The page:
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JAMES E. LOCKWOOD v. ZONING HEARING BOARD MILLCREEK TOWNSHIP (04/15/88)

COMMONWEALTH COURT OF PENNSYLVANIA


decided: April 15, 1988.

JAMES E. LOCKWOOD, APPELLANT
v.
THE ZONING HEARING BOARD OF MILLCREEK TOWNSHIP, APPELLEE

Appeal from the Order of the Court of Common Pleas of Erie County, in the case of James E. Lockwood v. The Zoning Hearing Board of Millcreek Township, No. 669-A-1984.

COUNSEL

Randy L. Shapira, Plate, Shapira, Hutzelman, Berlin, May, Walsh and Brabender, for appellant.

Richard W. Perhacs, Elderkin, Martin, Kelly, Messina & Zamboldi, for appellee.

Judges Craig, Smith, and Senior Judge Narick, sitting as a panel of three. Opinion by Senior Judge Narick.

Author: Narick

[ 115 Pa. Commw. Page 369]

This is an appeal by James E. Lockwood (Appellant) from a decision of the Court of Common Pleas of Erie County affirming a decision of the Millcreek Township Zoning Hearing Board (Board). We affirm.

Appellant has an interest in property located in Millcreek Township, Erie County, Pennsylvania.*fn1 This property has been used as a trailer park for approximately twenty years and the record reveals that there are currently thirteen or fourteen trailers located on the property. Appellant made a request to the Board for a variance from the fifteen feet sideyard setback requirement of the Millcreek Township Zoning Ordinance (Ordinance). The record discloses that in 1964 this setback regulation was increased from six feet to fifteen feet. Appellant is not in compliance with either the six feet or the fifteen feet setback regulation. Also, four trailers in the park extended over Appellant's property line onto the property of the adjacent owner. Appellant agreed to remove these four trailers so that they would be located only on his property; but, despite this effort, Appellant is still in violation of the Ordinance's setback requirements.

[ 115 Pa. Commw. Page 370]

An evidentiary hearing was conducted and some opposition to Appellant's variance was expressed by neighboring property owners. The Board decided to grant a "de minimis" variance and allow Appellant to locate the trailers in the park no more than three feet from the property line. Appellant appealed to the court of common pleas contending that the Township had knowledge of Appellant's setback regulation violation and because it failed to enforce the Ordinance, the Township is estopped from denying the variance. The trial court affirmed the Board. Thus, the trial court's order affirming the Board requires Appellant to remove six trailers from his property.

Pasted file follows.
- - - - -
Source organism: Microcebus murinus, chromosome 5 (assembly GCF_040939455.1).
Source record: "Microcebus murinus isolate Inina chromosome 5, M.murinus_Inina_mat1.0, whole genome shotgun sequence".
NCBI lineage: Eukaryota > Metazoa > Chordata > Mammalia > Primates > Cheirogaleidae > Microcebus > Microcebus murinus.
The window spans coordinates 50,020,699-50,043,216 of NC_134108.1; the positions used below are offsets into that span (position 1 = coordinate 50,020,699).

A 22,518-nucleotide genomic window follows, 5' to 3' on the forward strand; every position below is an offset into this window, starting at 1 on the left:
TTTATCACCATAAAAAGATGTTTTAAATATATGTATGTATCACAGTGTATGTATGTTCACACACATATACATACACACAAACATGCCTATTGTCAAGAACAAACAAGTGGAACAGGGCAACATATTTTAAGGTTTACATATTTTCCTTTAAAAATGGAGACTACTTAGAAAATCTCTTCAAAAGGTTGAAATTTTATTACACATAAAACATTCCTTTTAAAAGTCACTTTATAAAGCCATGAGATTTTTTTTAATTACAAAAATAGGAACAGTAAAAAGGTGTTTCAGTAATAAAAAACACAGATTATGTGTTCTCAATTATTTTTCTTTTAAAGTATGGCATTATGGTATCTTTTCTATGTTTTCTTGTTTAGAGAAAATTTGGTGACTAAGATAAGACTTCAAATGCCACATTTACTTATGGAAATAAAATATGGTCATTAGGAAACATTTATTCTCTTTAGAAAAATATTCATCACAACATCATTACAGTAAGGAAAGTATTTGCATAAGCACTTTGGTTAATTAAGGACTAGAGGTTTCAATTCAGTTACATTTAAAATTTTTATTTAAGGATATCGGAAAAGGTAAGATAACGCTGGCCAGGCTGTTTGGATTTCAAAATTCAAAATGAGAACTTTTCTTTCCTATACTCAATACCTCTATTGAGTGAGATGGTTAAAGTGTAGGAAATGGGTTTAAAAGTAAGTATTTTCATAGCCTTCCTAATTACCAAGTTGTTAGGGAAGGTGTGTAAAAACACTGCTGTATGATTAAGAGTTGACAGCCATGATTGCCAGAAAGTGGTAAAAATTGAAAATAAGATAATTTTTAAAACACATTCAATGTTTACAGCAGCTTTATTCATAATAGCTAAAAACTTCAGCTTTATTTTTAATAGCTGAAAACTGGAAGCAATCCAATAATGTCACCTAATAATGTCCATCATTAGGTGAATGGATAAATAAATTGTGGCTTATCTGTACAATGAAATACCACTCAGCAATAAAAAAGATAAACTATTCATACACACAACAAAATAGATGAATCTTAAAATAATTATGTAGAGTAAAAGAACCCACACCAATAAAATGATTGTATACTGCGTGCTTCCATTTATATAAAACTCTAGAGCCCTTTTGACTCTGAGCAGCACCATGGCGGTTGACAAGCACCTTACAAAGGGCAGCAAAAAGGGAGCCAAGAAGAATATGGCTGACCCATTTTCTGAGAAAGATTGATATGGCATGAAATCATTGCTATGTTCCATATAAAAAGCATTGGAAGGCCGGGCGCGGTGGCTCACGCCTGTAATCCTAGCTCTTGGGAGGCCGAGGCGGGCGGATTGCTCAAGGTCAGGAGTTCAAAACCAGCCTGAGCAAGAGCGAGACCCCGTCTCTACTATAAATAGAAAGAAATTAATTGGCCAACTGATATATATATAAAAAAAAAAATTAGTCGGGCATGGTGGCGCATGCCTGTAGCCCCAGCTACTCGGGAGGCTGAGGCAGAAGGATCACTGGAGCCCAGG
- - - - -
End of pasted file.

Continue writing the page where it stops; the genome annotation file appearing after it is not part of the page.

Appellant argues on appeal that the Township is estopped from denying his variance request. We will consider Appellant's argument keeping in mind that when reviewing a zoning appeal where the trial court has taken no additional evidence beyond that presented to the zoning hearing board, our scope of review is limited to a determination of whether the zoning hearing board committed a manifest abuse of discretion or an error of law. Valley View Civic Association v. Zoning Hearing Board of Adjustment, 501 Pa. 550, 462 A.2d 637 (1983). We may conclude that the zoning hearing board abused its discretion if its findings are not supported by substantial evidence. Id.

In order for a property owner to establish that he is entitled to a variance by estoppel or a vested right the following must be established: (1) a long period of municipal failure to enforce the law; (2) that the municipality knew or should have known of the violation, in conjunction with some form of active acquiescence in the illegal use; (3) reliance by the landowner upon the validity of the use created by the action or inaction of the municipality; and (4) that the denial of the variance would result in unnecessary hardship. Appeal of Crawford,

[ 115 Pa. Commw. Page 371110]

Pa. Commonwealth Ct. 51, 531 A.2d 865 (1987).*fn2